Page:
Public officials are required to be above reproach; they are expected to conduct themselves in ways that distinguish them from ordinary citizens; put another way, they are suppose to act responsibly and prudently. To this end, anything and everything they do is invariably scrutinized.
Hajia Boya Hawawu Gariba, the deputy Ghana Ambassador to Saudi Arabia, recently learnt the hard way that there are certain things public officials just don’t do; you cannot brandish a weapon in public, fire a shot in the process and expect to get a slap on the wrist. Ghana is too sophisticated for such antics.
Reports have it that last week, in a confrontation with members of a church over the level of noise emanating from their church, Hajia Gariba allegedly fired a warning shot.
Asked by authorities to give a rationale for her action, the deputy ambassador reverted to the standard response usually trotted out by people caught in the act of firing weapons illegally: “I was only protecting myself,” she said. To that, I say hogwash, nonsense.
A public official of her ranking should know better; given the volatile nature of the confrontation and the potential for serious injury and possible death, it would have been prudent and wise if only she had risen above the fray by retreating quietly into her mansion.
On the flip side, members of the church should not, under any circumstances, have marched to the deputy ambassador’s house en masse. Two is a crowd, the saying goes, and Hajia Gariba may have been taken aback, and indeed frightened immensely by the large number of churchgoers suddenly appearing on her doorstep.
Tensions between Hajia Gariba and members of the church could have been avoided if both parties had exercised restraint. They should have called authorities to defuse the situation, instead of taking take the law into their hands.
There was absolutely no need for the deputy ambassador to whip out her gun, and fire a shot to scare off the church members who had come to her house to complain about a substance — which they suspected to be tear gas — that she had thrown into their church. And, there was certainly no grounds for the church to generate the kind of noise that ultimately became an irritant to Hajia Gariba.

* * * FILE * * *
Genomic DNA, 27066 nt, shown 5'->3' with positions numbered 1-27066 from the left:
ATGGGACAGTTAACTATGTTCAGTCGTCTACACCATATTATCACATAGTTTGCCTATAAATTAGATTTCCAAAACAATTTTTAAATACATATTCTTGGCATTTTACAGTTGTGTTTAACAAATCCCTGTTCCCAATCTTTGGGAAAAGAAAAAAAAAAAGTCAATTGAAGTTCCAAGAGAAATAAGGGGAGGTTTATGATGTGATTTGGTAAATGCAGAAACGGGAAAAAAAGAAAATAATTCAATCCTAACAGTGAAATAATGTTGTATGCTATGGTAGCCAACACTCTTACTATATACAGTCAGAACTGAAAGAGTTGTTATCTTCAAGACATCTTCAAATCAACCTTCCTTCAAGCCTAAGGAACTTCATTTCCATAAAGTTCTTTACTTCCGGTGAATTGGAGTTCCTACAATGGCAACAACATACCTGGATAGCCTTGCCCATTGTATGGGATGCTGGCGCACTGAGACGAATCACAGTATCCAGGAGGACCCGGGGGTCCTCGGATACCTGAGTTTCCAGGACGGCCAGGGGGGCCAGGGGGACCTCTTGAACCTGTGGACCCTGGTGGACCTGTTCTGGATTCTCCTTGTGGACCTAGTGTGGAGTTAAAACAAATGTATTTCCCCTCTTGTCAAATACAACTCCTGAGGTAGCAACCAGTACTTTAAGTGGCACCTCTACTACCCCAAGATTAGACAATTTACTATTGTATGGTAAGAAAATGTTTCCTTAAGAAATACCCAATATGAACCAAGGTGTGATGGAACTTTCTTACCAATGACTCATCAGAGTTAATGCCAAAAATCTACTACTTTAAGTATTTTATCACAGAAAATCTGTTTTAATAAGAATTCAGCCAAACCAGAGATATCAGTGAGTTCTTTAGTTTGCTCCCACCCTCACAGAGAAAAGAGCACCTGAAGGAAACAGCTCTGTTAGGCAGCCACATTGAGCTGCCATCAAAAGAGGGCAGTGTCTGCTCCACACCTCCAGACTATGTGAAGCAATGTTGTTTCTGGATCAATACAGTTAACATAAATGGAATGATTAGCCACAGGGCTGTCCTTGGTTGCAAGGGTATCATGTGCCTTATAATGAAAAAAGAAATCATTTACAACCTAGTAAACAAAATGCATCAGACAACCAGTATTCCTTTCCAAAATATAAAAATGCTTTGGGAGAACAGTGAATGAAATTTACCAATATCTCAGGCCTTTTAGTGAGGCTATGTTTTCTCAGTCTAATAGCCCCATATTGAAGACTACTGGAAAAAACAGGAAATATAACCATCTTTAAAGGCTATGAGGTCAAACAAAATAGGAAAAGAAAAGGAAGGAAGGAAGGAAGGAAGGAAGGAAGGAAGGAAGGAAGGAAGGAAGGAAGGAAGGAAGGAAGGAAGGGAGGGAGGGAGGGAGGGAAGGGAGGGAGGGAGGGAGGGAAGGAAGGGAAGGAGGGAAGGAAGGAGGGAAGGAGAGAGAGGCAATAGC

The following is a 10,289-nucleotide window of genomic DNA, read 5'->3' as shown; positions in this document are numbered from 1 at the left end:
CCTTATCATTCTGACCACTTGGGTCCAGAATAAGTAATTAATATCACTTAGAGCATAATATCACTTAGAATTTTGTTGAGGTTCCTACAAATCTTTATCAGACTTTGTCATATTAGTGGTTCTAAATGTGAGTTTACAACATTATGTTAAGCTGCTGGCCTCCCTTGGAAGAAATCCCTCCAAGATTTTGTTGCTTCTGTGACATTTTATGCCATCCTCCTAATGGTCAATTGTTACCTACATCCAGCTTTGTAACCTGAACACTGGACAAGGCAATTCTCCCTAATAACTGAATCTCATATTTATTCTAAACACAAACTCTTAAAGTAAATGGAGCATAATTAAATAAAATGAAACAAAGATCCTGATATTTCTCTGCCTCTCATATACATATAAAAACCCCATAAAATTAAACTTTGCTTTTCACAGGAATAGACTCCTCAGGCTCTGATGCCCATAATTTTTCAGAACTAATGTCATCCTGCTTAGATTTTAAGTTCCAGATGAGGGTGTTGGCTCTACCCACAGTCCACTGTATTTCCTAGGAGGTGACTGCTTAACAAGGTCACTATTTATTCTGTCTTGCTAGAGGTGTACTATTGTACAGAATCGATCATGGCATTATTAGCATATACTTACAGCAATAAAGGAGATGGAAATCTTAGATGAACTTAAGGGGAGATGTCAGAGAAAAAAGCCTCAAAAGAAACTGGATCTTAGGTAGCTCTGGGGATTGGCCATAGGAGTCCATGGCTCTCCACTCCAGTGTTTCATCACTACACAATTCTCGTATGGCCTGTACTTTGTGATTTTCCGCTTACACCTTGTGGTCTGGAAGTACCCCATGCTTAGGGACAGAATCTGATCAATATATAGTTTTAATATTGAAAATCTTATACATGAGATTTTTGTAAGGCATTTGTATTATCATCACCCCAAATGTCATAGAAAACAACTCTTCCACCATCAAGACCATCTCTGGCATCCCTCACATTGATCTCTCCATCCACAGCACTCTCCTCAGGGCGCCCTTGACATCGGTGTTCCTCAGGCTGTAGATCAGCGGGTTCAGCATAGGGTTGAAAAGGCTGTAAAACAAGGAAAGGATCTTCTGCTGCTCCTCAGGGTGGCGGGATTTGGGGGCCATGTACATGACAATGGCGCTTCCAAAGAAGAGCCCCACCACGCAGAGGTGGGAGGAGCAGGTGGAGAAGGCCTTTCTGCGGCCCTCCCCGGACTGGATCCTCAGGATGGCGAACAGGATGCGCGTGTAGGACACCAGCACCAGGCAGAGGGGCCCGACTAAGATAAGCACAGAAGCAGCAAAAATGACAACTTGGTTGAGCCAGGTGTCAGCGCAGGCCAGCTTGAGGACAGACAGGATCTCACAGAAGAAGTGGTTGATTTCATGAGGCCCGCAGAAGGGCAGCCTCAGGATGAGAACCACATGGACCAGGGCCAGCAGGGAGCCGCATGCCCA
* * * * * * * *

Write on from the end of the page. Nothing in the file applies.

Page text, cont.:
There are laws on the book pertaining to gun ownership and possession and usage, and she ought to obey these laws. I believe that there is the distinct possibility the deputy ambassador may have violated our gun laws.
If the investigations currently under way by police authorities prove beyond any reasonable doubt that Hajia Boya brazenly broke our laws, she should be made to face the full wrath of the law. She is certainly not above the law.
Besides, prosecuting her, will send a strong message to others who may be thinking of pulling the same stunt. Our nation is awash in guns and other deadly weapons and there must be a way to control this trend. The security of our lives and properties should be the paramount concern here.
And, authorities have to come out with ways to have churches which are mushrooming around the country, control the decibels of noise they produce. Churches are places of worship, and need not be constrained. Churchgoers should be free to worship as they deem fit.
But it is becoming increasingly clear that churches situated in residential neighborhoods are sources of unpleasant noise. Something ought to be done about that. And, fast, to prevent clashes such as that which we have just witnessed between the ambassador and the churchgoers.